Coding is a team sport, and team members should agree on conventions and strategies for taking projects across the line.
For example, team members may agree on a specific code style, and configure linters for enforcing it, that way no one can’t get their code merged without first be compliant with the styling rules.
Team members could also choose to agree on strategies for managing dependencies, something like “files in folder X” should never depend on “anything under folder Y”. A clean dependency management is crucial for a project’s maintainability and scalability in the long term, but there is not that many tools for enforcing dependency higiene as there is for code style higiene.
Dep Tree aims to solve this, not only by allowing developers to visualize in an interactive way their project’s dependency tree, but also by providing a tool for enforcing some user-defined dependency rules. Something like a linter, but for dependencies.
Dependency tree visualization
The first step for knowing how messy a project is, is by graphically visualizing it. Dep Tree allows rendering an interactive dependency tree in the terminal, which is super useful for understanding what pieces of a project depend on what, and what other things are correctly decoupled.
Take this project of mine as an example: https://github.com/gabotechs/react-gcode-viewer
That project is just a very simple React component library, and as usually, it has an entrypoint in
src/index.ts. A very important thing to note, is that there is always an entrypoint, either the
index file used for exposing a library, or the executable file with the program’s main function.
dep-tree render src/index.ts under that project’s root folder will render something like this in the terminal:
index.ts │ └▷GCodeViewer/GCodeViewer.tsx │ ├▷GCodeViewer/GCodeModel.tsx └▷│GCodeViewer/gcode/reader/UrlReader.ts ││ ├│▷GCodeViewer/GCodeLines.tsx ├│▷│GCodeViewer/SceneElements/Camera.tsx ├│▷│GCodeViewer/SceneElements/Floor.tsx ├│▷│GCodeViewer/SceneElements/OrbitControls.tsx ├│▷│GCodeViewer/gcode/GCode.ts │└▷││GCodeViewer/gcode/reader/base.ts │ ││ │ │├─▷GCodeViewer/gcode/parser.ts │ ││ │ └──┴┴──┴▷GCodeViewer/gcode/types.ts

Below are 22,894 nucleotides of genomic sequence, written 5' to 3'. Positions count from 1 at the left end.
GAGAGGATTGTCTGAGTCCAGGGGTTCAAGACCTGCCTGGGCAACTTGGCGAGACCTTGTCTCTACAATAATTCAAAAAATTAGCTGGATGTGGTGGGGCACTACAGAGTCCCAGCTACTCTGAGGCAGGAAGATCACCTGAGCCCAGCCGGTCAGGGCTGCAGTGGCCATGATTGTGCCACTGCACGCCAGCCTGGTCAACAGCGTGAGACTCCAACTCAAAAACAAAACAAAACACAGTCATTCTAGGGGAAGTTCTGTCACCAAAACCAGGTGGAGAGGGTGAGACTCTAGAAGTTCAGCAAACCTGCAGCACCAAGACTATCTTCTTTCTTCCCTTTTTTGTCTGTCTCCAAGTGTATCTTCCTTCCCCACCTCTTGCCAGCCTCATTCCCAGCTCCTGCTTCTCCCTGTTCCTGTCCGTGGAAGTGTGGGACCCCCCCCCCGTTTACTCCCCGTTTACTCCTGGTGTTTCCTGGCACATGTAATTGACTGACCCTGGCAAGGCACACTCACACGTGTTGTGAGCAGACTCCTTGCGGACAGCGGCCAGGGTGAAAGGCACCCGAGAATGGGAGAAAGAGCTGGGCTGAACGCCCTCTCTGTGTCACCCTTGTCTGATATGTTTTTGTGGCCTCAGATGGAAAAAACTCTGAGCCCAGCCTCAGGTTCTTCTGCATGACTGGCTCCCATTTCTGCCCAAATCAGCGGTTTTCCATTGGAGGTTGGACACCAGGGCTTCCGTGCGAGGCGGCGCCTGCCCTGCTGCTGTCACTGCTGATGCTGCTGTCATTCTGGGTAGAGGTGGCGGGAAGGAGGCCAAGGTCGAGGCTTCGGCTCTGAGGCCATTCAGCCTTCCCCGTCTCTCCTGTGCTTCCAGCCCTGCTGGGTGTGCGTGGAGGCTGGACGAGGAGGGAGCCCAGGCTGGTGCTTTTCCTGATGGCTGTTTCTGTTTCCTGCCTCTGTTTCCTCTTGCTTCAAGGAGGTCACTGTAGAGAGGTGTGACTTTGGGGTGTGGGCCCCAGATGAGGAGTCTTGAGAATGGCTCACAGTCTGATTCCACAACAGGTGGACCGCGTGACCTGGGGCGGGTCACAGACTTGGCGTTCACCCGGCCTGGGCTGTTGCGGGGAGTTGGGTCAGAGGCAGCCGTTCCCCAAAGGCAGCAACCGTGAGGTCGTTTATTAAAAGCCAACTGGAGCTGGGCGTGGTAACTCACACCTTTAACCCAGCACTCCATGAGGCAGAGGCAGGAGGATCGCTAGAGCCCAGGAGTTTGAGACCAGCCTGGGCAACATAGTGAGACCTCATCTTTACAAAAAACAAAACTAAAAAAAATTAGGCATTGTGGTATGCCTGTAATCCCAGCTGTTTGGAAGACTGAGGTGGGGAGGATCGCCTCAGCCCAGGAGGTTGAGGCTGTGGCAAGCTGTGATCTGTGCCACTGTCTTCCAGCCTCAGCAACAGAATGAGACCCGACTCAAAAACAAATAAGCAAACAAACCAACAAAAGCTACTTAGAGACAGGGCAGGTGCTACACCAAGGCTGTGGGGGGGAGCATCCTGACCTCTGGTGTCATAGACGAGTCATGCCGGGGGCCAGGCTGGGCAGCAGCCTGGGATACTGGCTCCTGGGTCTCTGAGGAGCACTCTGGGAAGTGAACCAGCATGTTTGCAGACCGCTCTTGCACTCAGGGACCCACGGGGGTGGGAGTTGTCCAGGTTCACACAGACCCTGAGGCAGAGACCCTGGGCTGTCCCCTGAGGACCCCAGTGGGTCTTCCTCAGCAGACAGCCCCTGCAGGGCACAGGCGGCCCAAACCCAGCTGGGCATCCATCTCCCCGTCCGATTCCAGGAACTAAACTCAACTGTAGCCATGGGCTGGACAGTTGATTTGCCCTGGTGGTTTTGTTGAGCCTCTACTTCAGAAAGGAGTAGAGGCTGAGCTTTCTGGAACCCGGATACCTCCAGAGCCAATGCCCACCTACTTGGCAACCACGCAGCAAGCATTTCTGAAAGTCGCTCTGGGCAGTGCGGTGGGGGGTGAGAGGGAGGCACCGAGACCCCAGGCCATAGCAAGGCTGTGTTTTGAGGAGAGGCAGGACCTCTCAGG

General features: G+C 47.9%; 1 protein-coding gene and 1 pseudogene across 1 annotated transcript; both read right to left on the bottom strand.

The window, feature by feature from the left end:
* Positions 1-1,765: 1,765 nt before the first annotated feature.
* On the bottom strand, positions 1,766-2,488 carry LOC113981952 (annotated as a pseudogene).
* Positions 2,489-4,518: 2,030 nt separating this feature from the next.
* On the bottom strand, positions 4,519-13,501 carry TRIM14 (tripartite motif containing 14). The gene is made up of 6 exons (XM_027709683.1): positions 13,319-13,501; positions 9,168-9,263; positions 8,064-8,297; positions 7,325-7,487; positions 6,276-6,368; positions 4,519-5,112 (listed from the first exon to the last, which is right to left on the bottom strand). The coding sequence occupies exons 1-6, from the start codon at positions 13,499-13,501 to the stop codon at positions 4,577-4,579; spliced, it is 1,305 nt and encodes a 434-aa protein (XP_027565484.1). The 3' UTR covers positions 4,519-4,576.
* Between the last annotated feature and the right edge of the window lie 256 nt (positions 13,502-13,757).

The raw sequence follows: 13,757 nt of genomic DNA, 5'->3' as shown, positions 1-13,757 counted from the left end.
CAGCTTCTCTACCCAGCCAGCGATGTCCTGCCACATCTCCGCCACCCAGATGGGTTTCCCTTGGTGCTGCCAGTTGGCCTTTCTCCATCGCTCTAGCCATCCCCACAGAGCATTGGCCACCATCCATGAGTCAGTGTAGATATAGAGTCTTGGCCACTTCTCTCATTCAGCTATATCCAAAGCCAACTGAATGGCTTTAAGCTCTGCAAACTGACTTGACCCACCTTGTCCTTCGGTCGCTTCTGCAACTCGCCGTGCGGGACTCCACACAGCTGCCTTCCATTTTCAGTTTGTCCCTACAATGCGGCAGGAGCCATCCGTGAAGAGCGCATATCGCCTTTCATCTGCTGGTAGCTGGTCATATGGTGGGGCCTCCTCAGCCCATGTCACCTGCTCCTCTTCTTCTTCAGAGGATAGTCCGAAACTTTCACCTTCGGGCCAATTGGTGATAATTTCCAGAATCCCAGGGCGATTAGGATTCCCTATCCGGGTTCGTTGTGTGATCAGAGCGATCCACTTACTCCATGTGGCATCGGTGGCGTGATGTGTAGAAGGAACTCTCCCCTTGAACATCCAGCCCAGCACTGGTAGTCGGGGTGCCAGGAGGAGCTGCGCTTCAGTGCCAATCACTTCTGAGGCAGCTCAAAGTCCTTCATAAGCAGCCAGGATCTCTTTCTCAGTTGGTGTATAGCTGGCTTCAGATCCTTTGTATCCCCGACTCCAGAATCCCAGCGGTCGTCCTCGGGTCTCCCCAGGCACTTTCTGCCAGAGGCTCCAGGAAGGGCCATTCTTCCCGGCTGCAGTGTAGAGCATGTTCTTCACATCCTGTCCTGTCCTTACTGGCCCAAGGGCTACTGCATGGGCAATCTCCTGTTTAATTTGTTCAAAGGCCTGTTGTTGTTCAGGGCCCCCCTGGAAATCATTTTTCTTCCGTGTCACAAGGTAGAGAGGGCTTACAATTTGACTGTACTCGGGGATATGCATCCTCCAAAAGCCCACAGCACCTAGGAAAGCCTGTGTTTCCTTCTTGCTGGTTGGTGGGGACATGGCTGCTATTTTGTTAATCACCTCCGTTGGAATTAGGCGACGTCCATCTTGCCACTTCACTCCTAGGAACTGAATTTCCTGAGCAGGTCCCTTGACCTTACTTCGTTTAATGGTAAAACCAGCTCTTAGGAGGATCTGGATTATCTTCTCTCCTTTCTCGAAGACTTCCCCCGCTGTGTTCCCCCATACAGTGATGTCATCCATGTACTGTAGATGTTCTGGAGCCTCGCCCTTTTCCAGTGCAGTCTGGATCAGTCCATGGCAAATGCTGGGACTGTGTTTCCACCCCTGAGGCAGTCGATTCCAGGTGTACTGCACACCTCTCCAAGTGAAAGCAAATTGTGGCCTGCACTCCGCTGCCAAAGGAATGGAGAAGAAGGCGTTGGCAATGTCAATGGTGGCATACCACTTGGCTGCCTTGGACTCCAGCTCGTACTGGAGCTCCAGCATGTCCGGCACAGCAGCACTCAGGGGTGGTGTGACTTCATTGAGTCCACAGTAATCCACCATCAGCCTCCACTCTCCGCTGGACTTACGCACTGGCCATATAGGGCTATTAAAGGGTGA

💡 Dep Tree does not check third-party dependencies, it will only take into account the source code of the project, ignoring any dependency to a external library.
This is just copy-pasted from a terminal, but the truth is that users can navigate through the entries using the keyboard, and select specific entries for rendering their isolated dependency trees.
Dependency rules check
Once users are already aware of how messy their project’s dependencies are, they may choose to fix it and enforce some dependency rules. In the same way that developers configure linters for checking that new code matches the expected style, they can define rules to ensure that new code does not introduce dependencies between parts of the application that are meant to be decoupled.
In Dep Tree, this rules are defined in a
.dep-tree.yml file in the root of the project with the following structure:
entrypoints: - src/index.ts allow: "this-folder-can-only-depend-on.../**": - "this/*.ts" - "and-this/*.ts" deny: "this-one-cannot-depend-on.../**": - "not-this/*.ts" - "neither-this/*.ts"